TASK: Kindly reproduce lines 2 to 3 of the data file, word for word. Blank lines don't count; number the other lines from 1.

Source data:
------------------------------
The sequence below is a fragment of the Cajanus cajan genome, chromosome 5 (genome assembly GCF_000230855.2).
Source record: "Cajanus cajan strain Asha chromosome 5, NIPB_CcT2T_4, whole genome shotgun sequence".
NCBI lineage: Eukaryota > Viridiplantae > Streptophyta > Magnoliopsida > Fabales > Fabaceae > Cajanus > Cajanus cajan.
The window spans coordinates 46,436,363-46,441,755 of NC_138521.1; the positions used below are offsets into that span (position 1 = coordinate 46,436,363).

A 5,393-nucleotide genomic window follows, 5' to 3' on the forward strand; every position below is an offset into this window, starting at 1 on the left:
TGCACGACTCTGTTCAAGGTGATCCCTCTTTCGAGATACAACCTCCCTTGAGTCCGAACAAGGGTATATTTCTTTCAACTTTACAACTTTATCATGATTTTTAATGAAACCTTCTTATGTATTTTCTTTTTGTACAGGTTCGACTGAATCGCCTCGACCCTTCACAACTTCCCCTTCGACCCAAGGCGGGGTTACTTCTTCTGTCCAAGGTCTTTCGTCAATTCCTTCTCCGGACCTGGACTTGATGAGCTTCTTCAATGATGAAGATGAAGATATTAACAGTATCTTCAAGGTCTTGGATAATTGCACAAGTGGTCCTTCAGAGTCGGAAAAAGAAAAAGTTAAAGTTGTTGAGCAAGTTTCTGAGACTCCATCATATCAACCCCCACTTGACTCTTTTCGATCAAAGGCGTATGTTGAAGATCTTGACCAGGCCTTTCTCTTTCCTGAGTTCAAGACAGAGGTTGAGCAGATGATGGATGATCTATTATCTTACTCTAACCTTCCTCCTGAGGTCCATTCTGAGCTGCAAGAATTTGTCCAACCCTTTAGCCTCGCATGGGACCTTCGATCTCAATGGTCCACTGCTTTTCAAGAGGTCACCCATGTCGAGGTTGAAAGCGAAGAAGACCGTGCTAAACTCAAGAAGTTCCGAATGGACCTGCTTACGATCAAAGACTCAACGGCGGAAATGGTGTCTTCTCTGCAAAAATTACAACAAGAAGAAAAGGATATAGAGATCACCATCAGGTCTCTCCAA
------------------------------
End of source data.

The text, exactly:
Source record: "Cajanus cajan strain Asha chromosome 5, NIPB_CcT2T_4, whole genome shotgun sequence".
NCBI lineage: Eukaryota > Viridiplantae > Streptophyta > Magnoliopsida > Fabales > Fabaceae > Cajanus > Cajanus cajan.